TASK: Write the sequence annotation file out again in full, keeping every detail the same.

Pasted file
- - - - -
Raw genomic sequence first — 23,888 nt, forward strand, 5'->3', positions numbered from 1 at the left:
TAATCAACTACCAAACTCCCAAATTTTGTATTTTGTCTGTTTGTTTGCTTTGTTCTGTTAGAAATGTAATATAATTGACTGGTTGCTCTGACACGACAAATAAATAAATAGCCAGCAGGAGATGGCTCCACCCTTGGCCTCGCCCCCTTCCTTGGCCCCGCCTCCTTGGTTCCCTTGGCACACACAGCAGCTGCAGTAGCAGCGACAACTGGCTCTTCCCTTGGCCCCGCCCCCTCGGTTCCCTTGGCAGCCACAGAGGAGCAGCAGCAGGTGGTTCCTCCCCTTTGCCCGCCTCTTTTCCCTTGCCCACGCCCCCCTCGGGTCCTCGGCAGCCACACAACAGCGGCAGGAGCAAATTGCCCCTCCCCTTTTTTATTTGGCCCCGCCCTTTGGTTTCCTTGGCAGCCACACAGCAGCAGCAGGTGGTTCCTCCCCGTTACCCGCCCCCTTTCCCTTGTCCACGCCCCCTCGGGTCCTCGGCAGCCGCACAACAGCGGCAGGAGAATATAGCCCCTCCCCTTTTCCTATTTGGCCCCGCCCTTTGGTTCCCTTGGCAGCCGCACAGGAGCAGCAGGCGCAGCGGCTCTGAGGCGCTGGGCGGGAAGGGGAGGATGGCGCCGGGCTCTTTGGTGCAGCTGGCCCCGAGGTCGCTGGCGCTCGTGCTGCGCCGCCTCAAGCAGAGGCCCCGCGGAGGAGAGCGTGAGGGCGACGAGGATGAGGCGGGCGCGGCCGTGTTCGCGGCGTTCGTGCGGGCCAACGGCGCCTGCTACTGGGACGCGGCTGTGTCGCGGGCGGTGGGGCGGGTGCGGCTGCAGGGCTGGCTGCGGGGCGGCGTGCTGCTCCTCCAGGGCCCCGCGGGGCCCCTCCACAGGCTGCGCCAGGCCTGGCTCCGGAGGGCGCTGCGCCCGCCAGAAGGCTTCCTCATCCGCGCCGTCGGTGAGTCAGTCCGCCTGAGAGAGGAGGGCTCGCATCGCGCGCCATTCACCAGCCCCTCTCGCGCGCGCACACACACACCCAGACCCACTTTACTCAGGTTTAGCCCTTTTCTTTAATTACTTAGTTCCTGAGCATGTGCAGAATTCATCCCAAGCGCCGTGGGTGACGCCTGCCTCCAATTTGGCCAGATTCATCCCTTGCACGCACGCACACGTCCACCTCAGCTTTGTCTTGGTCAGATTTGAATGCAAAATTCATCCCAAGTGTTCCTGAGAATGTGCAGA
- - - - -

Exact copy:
Raw genomic sequence first — 23,888 nt, forward strand, 5'->3', positions numbered from 1 at the left:
TAATCAACTACCAAACTCCCAAATTTTGTATTTTGTCTGTTTGTTTGCTTTGTTCTGTTAGAAATGTAATATAATTGACTGGTTGCTCTGACACGACAAATAAATAAATAGCCAGCAGGAGATGGCTCCACCCTTGGCCTCGCCCCCTTCCTTGGCCCCGCCTCCTTGGTTCCCTTGGCACACACAGCAGCTGCAGTAGCAGCGACAACTGGCTCTTCCCTTGGCCCCGCCCCCTCGGTTCCCTTGGCAGCCACAGAGGAGCAGCAGCAGGTGGTTCCTCCCCTTTGCCCGCCTCTTTTCCCTTGCCCACGCCCCCCTCGGGTCCTCGGCAGCCACACAACAGCGGCAGGAGCAAATTGCCCCTCCCCTTTTTTATTTGGCCCCGCCCTTTGGTTTCCTTGGCAGCCACACAGCAGCAGCAGGTGGTTCCTCCCCGTTACCCGCCCCCTTTCCCTTGTCCACGCCCCCTCGGGTCCTCGGCAGCCGCACAACAGCGGCAGGAGAATATAGCCCCTCCCCTTTTCCTATTTGGCCCCGCCCTTTGGTTCCCTTGGCAGCCGCACAGGAGCAGCAGGCGCAGCGGCTCTGAGGCGCTGGGCGGGAAGGGGAGGATGGCGCCGGGCTCTTTGGTGCAGCTGGCCCCGAGGTCGCTGGCGCTCGTGCTGCGCCGCCTCAAGCAGAGGCCCCGCGGAGGAGAGCGTGAGGGCGACGAGGATGAGGCGGGCGCGGCCGTGTTCGCGGCGTTCGTGCGGGCCAACGGCGCCTGCTACTGGGACGCGGCTGTGTCGCGGGCGGTGGGGCGGGTGCGGCTGCAGGGCTGGCTGCGGGGCGGCGTGCTGCTCCTCCAGGGCCCCGCGGGGCCCCTCCACAGGCTGCGCCAGGCCTGGCTCCGGAGGGCGCTGCGCCCGCCAGAAGGCTTCCTCATCCGCGCCGTCGGTGAGTCAGTCCGCCTGAGAGAGGAGGGCTCGCATCGCGCGCCATTCACCAGCCCCTCTCGCGCGCGCACACACACACCCAGACCCACTTTACTCAGGTTTAGCCCTTTTCTTTAATTACTTAGTTCCTGAGCATGTGCAGAATTCATCCCAAGCGCCGTGGGTGACGCCTGCCTCCAATTTGGCCAGATTCATCCCTTGCACGCACGCACACGTCCACCTCAGCTTTGTCTTGGTCAGATTTGAATGCAAAATTCATCCCAAGTGTTCCTGAGAATGTGCAGA